Corporate Funds, Institutional Investors, Pension Funds, Performance Measurement

New Tax Law & Increased Discount Rate Impact Year- End Corporate DB Funding Status

The estimated aggregate funding level of the 1,500 defined benefit pension plans listed on the S&P Composite 1,500 Index, year-end 2018, increased to 85 percent from 84 percent, at the end of 2017, according to data compiled by Mercer. The reason for the rise in funding levels may be two-fold. Deep drops in the equity and fixed income markets were offset by increases in the discount rate, according to Mercer. “Rising discount rates decreased pension liabilities during the year. This slightly outweighed the losses in equity markets,” said Matt McDaniel , partner, leader of Mercer’s US Financial Strategy Group.

Matt McDaniel, partner, leader of Mercer’s US Financial Strategy Group

Also during 2018, many plan sponsors accelerated contributions to take advantage of tax reform {Tax Cuts and Jobs Act of 2017],” said Scott Jarboe, partner in Mercer’s Wealth business, in a press release.

Jay Kloepfer, head of capital markets research at Callan observed similar activity. “On the funding side, we had a number of our corporate plans put money in last year, because of the tax benefit of doing it by September.  Plans put in a substantial amount of money by September and that really improved their funded status, so year over year their funded status is way up,” he said. “Not for all of them, but for many their status improved,” he added.

Dan Kutliroff, head of OCIO business strategy at Northern Trust Asset Management expects similar results.When the data comes out, with respect to corporate pension funds, we expect to see the large cash allocations from the funding side that corporations made to their pension plans in 2018 to take advantage of the tax reform changes. With the old rates, the plans got a 35% deduction, when making a contribution to the pension fund. The new tax rate deduction is only 21% and because of the regulatory period most funds had until Sept 15 of 2018 to do so,” he said.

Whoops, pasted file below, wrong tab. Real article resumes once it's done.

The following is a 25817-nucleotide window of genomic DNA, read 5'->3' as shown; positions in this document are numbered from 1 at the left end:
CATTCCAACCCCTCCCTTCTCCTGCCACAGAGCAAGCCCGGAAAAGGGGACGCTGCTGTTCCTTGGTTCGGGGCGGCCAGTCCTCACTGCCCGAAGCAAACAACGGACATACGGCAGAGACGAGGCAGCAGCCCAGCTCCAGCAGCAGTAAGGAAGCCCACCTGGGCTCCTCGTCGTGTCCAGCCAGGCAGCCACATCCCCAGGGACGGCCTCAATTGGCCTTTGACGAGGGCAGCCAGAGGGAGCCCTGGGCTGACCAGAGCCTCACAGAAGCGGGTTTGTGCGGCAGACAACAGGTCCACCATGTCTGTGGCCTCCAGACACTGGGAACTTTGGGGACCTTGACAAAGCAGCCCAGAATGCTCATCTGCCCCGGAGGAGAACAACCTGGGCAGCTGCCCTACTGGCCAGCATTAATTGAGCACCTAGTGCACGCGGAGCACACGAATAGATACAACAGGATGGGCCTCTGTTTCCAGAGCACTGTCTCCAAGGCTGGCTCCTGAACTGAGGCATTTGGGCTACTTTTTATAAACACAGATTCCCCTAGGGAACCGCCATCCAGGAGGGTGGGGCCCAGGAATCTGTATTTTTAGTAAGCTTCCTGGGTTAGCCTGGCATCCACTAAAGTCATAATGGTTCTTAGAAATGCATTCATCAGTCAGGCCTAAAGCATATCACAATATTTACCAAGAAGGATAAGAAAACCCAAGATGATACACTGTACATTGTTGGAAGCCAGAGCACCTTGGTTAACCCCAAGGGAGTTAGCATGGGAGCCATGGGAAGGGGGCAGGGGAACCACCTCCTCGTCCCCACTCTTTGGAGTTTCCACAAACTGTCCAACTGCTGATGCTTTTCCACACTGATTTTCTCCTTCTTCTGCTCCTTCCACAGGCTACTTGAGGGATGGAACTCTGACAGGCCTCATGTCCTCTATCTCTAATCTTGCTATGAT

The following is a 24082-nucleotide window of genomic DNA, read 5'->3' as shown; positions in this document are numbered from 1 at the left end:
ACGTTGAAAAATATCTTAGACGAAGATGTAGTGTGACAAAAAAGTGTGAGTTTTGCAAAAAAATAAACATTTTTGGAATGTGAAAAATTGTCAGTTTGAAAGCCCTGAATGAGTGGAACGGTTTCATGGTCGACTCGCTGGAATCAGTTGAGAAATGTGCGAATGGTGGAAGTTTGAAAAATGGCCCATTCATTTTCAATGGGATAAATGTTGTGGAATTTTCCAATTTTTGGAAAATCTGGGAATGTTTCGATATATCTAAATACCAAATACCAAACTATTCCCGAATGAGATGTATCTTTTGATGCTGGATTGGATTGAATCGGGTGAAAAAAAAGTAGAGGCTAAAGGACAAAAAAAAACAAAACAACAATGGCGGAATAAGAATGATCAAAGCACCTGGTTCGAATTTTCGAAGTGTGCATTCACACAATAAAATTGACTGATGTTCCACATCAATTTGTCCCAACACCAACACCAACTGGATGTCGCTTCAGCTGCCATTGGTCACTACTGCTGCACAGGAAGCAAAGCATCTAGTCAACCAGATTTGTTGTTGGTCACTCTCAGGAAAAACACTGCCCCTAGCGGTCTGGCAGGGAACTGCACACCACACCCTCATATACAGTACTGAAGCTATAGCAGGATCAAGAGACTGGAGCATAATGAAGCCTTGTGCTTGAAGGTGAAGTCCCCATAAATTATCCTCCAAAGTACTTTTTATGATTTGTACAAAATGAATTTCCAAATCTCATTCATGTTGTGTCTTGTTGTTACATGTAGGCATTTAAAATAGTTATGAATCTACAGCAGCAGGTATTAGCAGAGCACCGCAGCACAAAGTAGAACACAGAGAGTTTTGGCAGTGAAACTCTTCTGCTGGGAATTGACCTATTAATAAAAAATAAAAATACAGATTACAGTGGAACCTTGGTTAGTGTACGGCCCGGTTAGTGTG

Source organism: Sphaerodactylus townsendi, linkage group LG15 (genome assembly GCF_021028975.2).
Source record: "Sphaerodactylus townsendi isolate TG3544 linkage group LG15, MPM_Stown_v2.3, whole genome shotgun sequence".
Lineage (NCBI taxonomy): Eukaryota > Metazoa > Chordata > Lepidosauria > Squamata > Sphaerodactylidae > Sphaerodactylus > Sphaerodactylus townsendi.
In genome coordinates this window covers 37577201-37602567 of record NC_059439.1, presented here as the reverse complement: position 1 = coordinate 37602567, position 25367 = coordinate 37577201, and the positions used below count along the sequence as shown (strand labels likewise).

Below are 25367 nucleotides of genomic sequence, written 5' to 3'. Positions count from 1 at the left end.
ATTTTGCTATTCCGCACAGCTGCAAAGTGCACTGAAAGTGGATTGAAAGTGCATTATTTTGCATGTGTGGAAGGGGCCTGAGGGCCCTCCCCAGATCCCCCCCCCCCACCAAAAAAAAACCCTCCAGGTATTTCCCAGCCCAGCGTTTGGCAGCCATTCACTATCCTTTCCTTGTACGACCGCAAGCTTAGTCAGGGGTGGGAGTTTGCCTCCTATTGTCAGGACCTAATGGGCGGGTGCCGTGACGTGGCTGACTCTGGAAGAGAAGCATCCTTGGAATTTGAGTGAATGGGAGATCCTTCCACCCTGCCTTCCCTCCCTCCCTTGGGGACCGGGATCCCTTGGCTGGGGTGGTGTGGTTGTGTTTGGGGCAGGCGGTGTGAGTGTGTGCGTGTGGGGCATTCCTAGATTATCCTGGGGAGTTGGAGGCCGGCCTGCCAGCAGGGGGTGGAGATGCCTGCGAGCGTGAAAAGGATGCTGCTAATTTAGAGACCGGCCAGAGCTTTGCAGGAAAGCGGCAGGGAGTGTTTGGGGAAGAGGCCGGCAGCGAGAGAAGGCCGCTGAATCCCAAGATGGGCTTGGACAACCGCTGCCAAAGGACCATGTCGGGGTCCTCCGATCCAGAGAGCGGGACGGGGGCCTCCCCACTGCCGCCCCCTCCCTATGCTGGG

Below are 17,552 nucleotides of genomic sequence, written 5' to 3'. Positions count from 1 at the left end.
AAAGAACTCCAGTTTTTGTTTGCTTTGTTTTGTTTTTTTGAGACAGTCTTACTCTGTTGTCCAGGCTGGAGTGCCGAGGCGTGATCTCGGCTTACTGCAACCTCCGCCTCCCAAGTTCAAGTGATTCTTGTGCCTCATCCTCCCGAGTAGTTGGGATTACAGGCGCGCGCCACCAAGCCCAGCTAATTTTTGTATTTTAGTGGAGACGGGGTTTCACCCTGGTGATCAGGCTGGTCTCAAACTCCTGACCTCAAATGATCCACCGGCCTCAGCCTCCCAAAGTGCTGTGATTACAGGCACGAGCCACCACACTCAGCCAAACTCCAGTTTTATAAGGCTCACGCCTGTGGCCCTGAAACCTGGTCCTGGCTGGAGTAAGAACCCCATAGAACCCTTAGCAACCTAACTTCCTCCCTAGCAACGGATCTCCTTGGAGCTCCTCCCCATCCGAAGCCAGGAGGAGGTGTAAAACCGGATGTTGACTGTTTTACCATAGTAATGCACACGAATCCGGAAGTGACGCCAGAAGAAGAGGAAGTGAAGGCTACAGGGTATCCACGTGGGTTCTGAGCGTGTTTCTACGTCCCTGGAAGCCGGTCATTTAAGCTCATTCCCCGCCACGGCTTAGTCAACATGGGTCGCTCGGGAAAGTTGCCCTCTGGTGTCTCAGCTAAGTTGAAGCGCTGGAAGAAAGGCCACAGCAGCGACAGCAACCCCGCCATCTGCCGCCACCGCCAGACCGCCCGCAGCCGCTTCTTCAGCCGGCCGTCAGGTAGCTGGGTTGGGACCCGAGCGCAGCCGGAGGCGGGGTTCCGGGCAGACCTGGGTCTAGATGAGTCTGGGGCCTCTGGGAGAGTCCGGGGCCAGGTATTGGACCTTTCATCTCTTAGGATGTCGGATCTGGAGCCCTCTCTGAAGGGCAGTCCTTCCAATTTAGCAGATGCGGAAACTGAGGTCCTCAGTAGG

The estimated aggregate deficit of corporate DB plans hit $312 billion as of Dec. 31, 2018, which is $63 billion less than the $375 billion deficit at the end of 2017, according to Mercer’s data. In fact, throughout most of 2018, corporate funded status for DB plans remained higher than in 2017. By November 2018, funded status had reached 91%, however, when the stock market tumbled in December that figure dropped to 85 percent, as a result of both a decrease in US equity markets and a decrease in discount rates in December. “A decrease in discount rates causes pension liabilities to rise and funded status to fall, holding all other factors constant. In December, rates fell by 20-25 basis points, while equity market returns were negative. Both factors decreased funded status,” McDaniel said.

Interest rates for long duration, high-quality corporate bonds over the course of 2018 increased about 60 basis points, while equity markets experienced huge losses. The S&P 500 total return index lost 4.38 percent during 2018 and the MSCI EAFE total return index lost 13.36 percent. Typical discount rates for pension plans, as measured by the Mercer Yield Curve, increased by 63 basis points during 2018 to 4.19 percent.

Mercer estimates the aggregate funded status position of plans sponsored by S&P 1500 companies on a monthly basis. Figure 1 (below) shows the estimated aggregate surplus/(deficit) position and the funded status of all plans sponsored by companies in the S&P 1500. The estimates are based on each company’s latest available year-end.

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